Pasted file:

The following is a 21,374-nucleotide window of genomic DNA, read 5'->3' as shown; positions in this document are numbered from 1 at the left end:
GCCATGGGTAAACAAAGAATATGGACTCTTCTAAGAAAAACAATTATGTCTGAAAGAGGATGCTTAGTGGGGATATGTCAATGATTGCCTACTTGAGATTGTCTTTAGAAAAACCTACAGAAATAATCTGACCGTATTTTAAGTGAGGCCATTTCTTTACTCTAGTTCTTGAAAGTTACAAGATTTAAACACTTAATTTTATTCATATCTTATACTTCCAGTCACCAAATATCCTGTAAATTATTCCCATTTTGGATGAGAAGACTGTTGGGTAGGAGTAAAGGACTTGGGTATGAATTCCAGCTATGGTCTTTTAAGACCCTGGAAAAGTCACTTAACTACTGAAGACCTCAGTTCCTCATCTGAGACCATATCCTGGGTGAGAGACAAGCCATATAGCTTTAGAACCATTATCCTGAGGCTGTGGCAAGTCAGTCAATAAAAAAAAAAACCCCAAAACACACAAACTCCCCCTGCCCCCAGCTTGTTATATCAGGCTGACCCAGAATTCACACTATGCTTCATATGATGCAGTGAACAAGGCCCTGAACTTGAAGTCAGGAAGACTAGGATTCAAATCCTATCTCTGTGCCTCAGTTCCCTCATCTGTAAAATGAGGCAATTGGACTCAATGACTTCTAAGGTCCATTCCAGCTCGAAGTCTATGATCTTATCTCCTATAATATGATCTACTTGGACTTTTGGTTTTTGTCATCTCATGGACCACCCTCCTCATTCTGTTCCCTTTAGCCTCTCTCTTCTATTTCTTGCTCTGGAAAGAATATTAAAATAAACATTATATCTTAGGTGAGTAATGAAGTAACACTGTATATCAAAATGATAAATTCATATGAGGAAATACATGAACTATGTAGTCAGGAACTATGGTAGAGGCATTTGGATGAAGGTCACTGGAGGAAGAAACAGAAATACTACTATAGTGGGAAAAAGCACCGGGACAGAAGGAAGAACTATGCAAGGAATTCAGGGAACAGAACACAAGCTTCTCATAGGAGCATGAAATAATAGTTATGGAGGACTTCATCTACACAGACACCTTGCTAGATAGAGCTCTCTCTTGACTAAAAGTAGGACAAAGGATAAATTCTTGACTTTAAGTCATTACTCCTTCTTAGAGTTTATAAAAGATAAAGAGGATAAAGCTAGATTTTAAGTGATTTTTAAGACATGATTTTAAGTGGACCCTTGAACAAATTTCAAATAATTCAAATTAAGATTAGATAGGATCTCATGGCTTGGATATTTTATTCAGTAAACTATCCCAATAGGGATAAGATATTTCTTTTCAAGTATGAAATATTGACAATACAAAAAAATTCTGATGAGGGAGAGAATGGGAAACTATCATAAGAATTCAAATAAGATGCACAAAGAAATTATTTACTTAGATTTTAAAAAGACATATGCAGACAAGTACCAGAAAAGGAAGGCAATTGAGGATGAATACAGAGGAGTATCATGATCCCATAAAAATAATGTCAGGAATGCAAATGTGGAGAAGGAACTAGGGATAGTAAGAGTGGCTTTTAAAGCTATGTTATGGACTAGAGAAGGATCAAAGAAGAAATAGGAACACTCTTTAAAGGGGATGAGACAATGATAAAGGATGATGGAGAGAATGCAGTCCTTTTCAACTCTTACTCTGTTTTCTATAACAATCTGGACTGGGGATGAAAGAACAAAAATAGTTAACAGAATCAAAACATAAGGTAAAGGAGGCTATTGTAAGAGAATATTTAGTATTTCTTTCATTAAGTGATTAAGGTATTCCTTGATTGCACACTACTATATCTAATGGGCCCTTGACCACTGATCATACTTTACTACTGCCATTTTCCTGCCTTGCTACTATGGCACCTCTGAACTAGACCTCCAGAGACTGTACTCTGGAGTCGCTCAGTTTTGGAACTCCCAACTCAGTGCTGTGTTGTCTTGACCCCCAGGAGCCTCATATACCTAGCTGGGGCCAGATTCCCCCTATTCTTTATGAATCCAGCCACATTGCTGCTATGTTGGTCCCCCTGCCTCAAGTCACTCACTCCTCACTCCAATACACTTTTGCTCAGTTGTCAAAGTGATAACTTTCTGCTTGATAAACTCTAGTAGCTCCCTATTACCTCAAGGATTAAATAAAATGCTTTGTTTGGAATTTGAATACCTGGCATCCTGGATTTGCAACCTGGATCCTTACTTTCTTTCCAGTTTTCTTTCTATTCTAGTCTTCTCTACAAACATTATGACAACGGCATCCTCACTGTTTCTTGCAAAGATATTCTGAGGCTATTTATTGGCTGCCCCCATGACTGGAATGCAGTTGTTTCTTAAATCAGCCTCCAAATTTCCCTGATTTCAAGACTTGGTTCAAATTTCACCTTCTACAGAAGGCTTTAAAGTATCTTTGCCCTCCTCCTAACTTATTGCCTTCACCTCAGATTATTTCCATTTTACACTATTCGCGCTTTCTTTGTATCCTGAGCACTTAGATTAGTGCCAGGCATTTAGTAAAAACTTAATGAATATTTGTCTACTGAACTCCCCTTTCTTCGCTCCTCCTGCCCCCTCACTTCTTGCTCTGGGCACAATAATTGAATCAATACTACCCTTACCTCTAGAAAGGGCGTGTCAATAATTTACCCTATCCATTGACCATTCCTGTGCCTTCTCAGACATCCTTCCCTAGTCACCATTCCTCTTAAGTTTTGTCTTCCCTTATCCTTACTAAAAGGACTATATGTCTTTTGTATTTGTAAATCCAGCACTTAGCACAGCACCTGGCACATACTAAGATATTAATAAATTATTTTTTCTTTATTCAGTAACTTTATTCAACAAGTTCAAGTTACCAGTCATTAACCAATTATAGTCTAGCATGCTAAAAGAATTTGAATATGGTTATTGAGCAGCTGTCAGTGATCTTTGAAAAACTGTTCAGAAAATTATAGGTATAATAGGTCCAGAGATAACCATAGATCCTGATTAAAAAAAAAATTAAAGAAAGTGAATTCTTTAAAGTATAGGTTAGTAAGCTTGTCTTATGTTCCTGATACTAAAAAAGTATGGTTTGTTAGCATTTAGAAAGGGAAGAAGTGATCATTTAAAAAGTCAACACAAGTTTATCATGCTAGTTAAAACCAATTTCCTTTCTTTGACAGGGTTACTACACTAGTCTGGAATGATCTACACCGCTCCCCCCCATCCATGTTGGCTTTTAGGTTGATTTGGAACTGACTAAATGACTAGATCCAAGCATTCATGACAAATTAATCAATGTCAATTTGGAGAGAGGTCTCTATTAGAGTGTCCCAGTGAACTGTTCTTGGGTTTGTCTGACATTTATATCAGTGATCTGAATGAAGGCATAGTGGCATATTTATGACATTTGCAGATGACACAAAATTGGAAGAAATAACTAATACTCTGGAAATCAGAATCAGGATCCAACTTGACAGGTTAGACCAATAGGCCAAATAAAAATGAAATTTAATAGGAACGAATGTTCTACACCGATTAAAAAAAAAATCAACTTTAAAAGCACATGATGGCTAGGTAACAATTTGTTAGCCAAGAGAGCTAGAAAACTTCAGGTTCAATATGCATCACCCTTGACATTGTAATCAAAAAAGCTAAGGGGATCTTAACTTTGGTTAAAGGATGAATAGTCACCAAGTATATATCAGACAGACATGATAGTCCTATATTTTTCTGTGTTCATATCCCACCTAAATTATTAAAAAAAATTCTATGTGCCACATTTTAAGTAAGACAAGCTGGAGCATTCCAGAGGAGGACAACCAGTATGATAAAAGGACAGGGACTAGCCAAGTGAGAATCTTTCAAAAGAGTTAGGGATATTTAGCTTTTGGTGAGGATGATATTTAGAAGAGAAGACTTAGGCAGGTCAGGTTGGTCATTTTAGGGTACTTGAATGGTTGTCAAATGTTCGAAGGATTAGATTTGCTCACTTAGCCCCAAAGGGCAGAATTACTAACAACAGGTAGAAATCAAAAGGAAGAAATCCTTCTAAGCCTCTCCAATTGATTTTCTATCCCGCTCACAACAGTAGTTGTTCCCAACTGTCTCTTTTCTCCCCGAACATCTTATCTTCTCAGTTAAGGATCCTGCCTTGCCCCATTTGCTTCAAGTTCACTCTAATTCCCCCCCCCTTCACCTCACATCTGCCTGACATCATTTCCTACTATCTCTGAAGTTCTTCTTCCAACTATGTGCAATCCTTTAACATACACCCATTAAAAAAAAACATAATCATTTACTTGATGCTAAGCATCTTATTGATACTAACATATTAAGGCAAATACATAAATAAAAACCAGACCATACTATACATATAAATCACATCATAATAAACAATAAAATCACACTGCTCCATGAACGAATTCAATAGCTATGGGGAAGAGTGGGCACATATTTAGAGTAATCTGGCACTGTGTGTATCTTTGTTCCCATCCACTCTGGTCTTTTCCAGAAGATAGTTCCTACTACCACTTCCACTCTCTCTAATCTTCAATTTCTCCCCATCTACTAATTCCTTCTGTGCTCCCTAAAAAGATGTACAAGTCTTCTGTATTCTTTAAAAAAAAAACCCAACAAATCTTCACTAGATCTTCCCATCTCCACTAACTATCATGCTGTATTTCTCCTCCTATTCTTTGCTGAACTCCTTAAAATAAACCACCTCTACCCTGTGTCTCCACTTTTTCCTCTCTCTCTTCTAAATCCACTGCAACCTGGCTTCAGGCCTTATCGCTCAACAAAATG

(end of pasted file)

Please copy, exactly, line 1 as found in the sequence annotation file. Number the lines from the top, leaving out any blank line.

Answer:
The following is a 21,374-nucleotide window of genomic DNA, read 5'->3' as shown; positions in this document are numbered from 1 at the left end: